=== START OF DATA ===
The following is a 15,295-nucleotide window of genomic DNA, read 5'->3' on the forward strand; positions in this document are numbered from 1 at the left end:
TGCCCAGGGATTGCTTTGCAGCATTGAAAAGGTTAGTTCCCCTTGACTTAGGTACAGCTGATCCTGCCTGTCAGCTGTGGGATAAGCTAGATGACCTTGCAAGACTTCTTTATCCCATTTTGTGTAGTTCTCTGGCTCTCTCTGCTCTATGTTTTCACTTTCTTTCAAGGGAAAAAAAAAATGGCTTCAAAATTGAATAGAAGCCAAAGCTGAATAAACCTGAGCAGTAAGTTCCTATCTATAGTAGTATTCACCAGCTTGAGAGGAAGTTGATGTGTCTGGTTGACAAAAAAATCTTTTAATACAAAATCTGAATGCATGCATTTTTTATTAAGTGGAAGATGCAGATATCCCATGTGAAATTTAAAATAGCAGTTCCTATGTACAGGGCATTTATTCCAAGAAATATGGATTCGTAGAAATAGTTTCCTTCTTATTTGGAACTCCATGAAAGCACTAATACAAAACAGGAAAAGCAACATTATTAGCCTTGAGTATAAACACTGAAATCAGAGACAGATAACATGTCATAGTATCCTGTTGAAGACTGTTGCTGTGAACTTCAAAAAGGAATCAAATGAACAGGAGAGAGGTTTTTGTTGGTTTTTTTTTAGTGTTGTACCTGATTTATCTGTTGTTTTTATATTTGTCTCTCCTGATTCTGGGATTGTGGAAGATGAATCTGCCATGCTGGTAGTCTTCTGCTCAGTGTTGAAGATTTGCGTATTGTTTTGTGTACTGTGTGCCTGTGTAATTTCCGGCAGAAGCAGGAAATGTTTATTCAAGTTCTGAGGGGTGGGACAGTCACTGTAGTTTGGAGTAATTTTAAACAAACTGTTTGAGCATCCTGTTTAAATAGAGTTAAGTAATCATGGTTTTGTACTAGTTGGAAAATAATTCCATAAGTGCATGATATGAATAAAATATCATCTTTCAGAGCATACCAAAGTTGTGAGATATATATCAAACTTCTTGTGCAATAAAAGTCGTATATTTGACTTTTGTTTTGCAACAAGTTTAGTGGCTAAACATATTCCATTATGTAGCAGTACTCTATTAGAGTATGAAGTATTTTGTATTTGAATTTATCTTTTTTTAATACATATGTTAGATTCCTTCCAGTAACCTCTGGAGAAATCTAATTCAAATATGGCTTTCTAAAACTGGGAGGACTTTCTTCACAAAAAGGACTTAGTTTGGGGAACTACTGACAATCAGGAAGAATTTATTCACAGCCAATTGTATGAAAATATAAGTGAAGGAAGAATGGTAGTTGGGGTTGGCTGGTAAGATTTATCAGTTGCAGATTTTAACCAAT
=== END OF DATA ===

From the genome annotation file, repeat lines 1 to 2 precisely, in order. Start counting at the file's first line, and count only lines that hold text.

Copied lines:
The following is a 15,295-nucleotide window of genomic DNA, read 5'->3' on the forward strand; positions in this document are numbered from 1 at the left end:
TGCCCAGGGATTGCTTTGCAGCATTGAAAAGGTTAGTTCCCCTTGACTTAGGTACAGCTGATCCTGCCTGTCAGCTGTGGGATAAGCTAGATGACCTTGCAAGACTTCTTTATCCCATTTTGTGTAGTTCTCTGGCTCTCTCTGCTCTATGTTTTCACTTTCTTTCAAGGGAAAAAAAAAATGGCTTCAAAATTGAATAGAAGCCAAAGCTGAATAAACCTGAGCAGTAAGTTCCTATCTATAGTAGTATTCACCAGCTTGAGAGGAAGTTGATGTGTCTGGTTGACAAAAAAATCTTTTAATACAAAATCTGAATGCATGCATTTTTTATTAAGTGGAAGATGCAGATATCCCATGTGAAATTTAAAATAGCAGTTCCTATGTACAGGGCATTTATTCCAAGAAATATGGATTCGTAGAAATAGTTTCCTTCTTATTTGGAACTCCATGAAAGCACTAATACAAAACAGGAAAAGCAACATTATTAGCCTTGAGTATAAACACTGAAATCAGAGACAGATAACATGTCATAGTATCCTGTTGAAGACTGTTGCTGTGAACTTCAAAAAGGAATCAAATGAACAGGAGAGAGGTTTTTGTTGGTTTTTTTTTAGTGTTGTACCTGATTTATCTGTTGTTTTTATATTTGTCTCTCCTGATTCTGGGATTGTGGAAGATGAATCTGCCATGCTGGTAGTCTTCTGCTCAGTGTTGAAGATTTGCGTATTGTTTTGTGTACTGTGTGCCTGTGTAATTTCCGGCAGAAGCAGGAAATGTTTATTCAAGTTCTGAGGGGTGGGACAGTCACTGTAGTTTGGAGTAATTTTAAACAAACTGTTTGAGCATCCTGTTTAAATAGAGTTAAGTAATCATGGTTTTGTACTAGTTGGAAAATAATTCCATAAGTGCATGATATGAATAAAATATCATCTTTCAGAGCATACCAAAGTTGTGAGATATATATCAAACTTCTTGTGCAATAAAAGTCGTATATTTGACTTTTGTTTTGCAACAAGTTTAGTGGCTAAACATATTCCATTATGTAGCAGTACTCTATTAGAGTATGAAGTATTTTGTATTTGAATTTATCTTTTTTTAATACATATGTTAGATTCCTTCCAGTAACCTCTGGAGAAATCTAATTCAAATATGGCTTTCTAAAACTGGGAGGACTTTCTTCACAAAAAGGACTTAGTTTGGGGAACTACTGACAATCAGGAAGAATTTATTCACAGCCAATTGTATGAAAATATAAGTGAAGGAAGAATGGTAGTTGGGGTTGGCTGGTAAGATTTATCAGTTGCAGATTTTAACCAAT